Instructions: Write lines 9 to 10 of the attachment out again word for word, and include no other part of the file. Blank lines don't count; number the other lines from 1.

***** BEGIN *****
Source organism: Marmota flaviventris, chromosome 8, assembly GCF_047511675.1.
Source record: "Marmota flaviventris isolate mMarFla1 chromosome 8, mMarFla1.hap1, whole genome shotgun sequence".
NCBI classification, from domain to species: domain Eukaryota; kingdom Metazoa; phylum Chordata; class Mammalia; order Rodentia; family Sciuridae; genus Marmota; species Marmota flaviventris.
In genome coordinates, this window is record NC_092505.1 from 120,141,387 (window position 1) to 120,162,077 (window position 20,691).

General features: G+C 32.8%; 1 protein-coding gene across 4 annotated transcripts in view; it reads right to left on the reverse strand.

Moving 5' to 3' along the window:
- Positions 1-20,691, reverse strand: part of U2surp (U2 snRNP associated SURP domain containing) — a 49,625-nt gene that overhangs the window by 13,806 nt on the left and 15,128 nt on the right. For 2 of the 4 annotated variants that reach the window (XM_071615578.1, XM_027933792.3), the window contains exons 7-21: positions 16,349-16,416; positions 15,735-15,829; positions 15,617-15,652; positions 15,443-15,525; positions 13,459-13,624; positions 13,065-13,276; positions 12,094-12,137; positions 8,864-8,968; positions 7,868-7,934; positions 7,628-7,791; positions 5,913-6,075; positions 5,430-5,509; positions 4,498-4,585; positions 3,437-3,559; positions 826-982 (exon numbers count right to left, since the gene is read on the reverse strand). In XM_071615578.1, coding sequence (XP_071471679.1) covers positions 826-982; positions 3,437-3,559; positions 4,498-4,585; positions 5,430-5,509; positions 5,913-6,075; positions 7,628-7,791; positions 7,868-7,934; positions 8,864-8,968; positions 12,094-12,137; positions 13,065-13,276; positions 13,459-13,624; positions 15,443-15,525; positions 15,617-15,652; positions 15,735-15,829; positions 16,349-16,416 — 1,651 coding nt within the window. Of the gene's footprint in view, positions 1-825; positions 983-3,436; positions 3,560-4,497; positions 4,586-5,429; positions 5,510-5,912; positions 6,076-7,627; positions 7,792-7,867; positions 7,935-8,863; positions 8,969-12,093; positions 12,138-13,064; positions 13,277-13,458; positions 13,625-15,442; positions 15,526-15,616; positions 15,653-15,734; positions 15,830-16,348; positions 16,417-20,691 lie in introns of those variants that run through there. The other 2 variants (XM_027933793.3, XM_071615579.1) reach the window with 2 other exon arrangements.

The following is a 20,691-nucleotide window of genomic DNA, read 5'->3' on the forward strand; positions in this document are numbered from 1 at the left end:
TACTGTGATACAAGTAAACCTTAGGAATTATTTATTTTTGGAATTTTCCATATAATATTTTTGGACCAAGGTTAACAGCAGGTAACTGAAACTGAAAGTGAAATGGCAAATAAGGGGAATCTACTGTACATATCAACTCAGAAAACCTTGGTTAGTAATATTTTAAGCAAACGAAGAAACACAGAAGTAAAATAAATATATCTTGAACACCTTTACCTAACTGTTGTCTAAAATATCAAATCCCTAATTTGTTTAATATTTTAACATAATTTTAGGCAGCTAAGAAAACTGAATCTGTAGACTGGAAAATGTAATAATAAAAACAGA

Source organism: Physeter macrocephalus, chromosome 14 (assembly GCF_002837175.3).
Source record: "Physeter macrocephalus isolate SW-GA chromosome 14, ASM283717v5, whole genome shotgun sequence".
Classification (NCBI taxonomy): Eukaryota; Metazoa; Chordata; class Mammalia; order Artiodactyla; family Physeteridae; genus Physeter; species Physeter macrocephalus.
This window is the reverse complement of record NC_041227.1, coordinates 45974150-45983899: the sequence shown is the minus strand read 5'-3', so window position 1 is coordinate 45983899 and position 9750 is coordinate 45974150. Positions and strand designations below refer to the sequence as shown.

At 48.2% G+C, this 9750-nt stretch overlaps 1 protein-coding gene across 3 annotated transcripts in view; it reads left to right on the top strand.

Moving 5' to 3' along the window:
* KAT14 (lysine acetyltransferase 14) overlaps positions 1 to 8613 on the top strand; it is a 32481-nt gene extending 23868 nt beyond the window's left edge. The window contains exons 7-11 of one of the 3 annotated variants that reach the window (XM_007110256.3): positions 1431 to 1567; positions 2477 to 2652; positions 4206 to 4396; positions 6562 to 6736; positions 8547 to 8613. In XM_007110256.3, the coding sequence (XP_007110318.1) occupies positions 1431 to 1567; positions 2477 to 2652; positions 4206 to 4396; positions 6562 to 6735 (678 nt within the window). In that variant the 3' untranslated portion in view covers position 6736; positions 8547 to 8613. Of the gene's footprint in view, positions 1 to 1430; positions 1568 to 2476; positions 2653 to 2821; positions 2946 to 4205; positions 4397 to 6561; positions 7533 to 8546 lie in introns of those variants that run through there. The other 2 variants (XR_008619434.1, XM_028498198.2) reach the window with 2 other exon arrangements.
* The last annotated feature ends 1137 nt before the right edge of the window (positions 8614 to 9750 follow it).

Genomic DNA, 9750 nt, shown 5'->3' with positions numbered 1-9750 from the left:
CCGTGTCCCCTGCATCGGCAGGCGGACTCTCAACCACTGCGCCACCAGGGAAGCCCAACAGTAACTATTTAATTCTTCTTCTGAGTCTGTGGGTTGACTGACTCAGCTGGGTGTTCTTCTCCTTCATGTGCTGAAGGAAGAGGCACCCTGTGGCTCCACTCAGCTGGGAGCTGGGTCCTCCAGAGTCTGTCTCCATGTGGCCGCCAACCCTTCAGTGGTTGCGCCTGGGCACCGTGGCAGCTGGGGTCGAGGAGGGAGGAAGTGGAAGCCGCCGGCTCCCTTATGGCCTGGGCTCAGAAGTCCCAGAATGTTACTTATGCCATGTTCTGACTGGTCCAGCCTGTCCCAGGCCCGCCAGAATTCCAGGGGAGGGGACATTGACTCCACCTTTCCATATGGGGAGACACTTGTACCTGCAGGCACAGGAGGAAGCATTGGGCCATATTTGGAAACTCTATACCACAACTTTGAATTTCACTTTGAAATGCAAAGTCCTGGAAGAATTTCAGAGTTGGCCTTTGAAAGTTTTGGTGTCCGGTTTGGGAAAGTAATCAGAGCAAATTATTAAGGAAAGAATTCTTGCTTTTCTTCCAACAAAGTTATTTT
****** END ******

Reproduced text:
TACTGTGATACAAGTAAACCTTAGGAATTATTTATTTTTGGAATTTTCCATATAATATTTTTGGACCAAGGTTAACAGCAGGTAACTGAAACTGAAAGTGAAATGGCAAATAAGGGGAATCTACTGTACATATCAACTCAGAAAACCTTGGTTAGTAATATTTTAAGCAAACGAAGAAACACAGAAGTAAAATAAATATATCTTGAACACCTTTACCTAACTGTTGTCTAAAATATCAAATCCCTAATTTGTTTAATATTTTAACATAATTTTAGGCAGCTAAGAAAACTGAATCTGTAGACTGGAAAATGTAATAATAAAAACAGA

Source organism: Physeter macrocephalus, chromosome 14 (assembly GCF_002837175.3).